14. 14. 14 Top leading Companies in Indian Market India has now become a developed market for cosmetic players since the lastdecade. Currently there are several cosmetic manufacturing companies, who areoperating in all kinds of cosmetics. In the entire range of products that fall within theterritory of the Indian cosmetic, the most popular items are color cosmetics, of which nailvarnish, lipsticks and lip glosses account for the most sales. In this area, popular localbrand names include Lakme and Revlon. Skin-care cosmetics have experienced a slowergrowth and products such as anti-wrinkle creams, cleansers and toners, for instance arenot as popular as facial creams, moisturizers and fairness creams in this genre.Companies like Ponds and Fair and Lovely rule the roost in this segment. Unilever and Procter & Gamble are major players in the Indian cosmetic sector ofshampoos and hair products. However, the Indian hair-care cosmetic sector now has afew foreign brands to compete with these giants as well. Finally, one of the most popularcosmetic produced in India are herbal cosmetics which have gained popularityinternationally in recent years, Emami and Ayur herbal products are the most well-knownin this area. 1. Hindustan Unilever Ltd. offers Lakme, Dove, Sunsilk, Closeup, Pepsodent, Fair and Lovely. 2. Proctor and Gamble Ltd. offers Olay (Moisturizers, Toner, Cleanser, Lightening Lotions, Treatment Masks, Face washes, Stretch and fit mask, UV blocker, Wrinkle treatment), Aussie, Gillette, Pantene, Head and shoulders etc. 3. Godrej Consumer Care Ltd. offers Cinthol (Shampoo, Deo, Talc, and Shaving Gel), Color Soft, Renew (hair color) and Fair Glow. 4. Ayur Herbal Pvt. Ltd. offers Sunscreen Lotion, Smudge Kajal, Silky Instant Bleach, Aloe Vera Cold cream, Age lock skin lotion, Aromaz (skin moisturizers), Face Gels, Face packs, Under eye line and Anti-wrinkle gel, Hand / Foot Scrub.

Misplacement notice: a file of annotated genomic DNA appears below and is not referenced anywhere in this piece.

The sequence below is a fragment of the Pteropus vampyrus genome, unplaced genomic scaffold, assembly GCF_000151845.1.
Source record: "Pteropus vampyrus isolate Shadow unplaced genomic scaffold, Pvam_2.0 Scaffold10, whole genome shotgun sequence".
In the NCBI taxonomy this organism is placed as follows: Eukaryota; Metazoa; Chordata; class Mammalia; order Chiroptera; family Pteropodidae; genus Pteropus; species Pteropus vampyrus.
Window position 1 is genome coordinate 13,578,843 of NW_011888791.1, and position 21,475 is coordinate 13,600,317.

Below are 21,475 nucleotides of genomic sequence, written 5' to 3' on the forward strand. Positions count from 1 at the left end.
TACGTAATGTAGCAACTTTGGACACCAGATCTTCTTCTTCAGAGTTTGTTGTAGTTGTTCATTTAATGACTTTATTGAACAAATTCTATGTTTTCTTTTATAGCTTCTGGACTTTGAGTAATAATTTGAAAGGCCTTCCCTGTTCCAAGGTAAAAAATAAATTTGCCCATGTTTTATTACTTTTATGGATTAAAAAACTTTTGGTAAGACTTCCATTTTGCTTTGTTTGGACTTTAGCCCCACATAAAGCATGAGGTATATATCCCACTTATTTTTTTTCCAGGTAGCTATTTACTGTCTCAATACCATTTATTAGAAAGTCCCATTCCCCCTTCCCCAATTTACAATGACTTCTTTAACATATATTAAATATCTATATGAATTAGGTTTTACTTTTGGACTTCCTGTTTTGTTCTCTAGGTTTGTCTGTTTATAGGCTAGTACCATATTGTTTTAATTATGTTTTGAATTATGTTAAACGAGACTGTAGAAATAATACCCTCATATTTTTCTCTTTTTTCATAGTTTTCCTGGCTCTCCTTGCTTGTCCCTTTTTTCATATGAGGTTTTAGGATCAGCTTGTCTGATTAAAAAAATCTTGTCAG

15. 15. 155. Shahnaz Husain‟s Herbal Pvt. Ltd.offers Face creams (Shahnaz Husain‟s Ayurvedic Diamond Cream, 24 Carat Gold Ayurvedic cream) Cleansers (Shamoon, Sharoze, Shabase, Shafair, Shazema, Shamint, Shasoap, Shacleanse), Moisturizers (Shataj, Shalow, Shasilk, Shamoist), Scrub (Shagrain), Cream and Lotions ( Anti-wrinkle cream, Day/Night cream, Diamond Lotion, Shaclove, Shaclear, Precious Pearl, Shafair), Make up (Shashine eyeliner, Hair touch up, Shacover, Shalash Mascara, Shashine lip balm, Shaeyes Kajal), Hair care (Shatone, Shalocks, Shmala, Shagrow, Sharinse, Shahair, Shalisma).6. Garnier India Pvt. Ltd. offers Face creams (Pure, Pure active, Nourishing cold cream, Fairness for men), Face Washes ( Sun Control, Men power light, Age lift, Wrinkle lift), Hair care products ( Fructis long and strong, Damage repair, Oil and shampoo, Wet shine), Hair color (Color Naturals), Deodorants (Mineral for men , Mineral for women).7. Loreal India Pvt. Ltd. offers Face Care ( Hydration, Anti-Ageing Preventive and Anti-Ageing Curative), Hair creams (Excellence Creme, Casting Crème Gloss), Cosmetics for (Nails, Eyes, Lips), Face (UV protection, Whitening and Anti- Ageing Cleansers, Toner, Moisturizers), Hair care (Nutri Gloss, Smooth Intense, Total Repair, Color protect), Men skin care (Men Expert White Active, UV perfect, Hydra fresh, Pearl Perfect, Youth code),8. Imperial Tobacco Companyoffers Fiama De wills (Shampoo), Fima, Femme, Superia and Inizio (perfume)9. Emami Ltd. offers Fair and Handsome (men), Malai Kesar cold cream, Hair life.10. Calvincare Pvt. Ltd. offers Fairever, Spinz (Deo and Talc), Nyle cold cream,
  16. 16. 16 Hindustan Unilever‟s Products Proctor & Gamble‟s ProductsGodrej Consumer Care‟s ProductsAyur Herbal‟s ProductsShahnaz Husain‟s Herbal Products Garnier Cosmetic‟s Products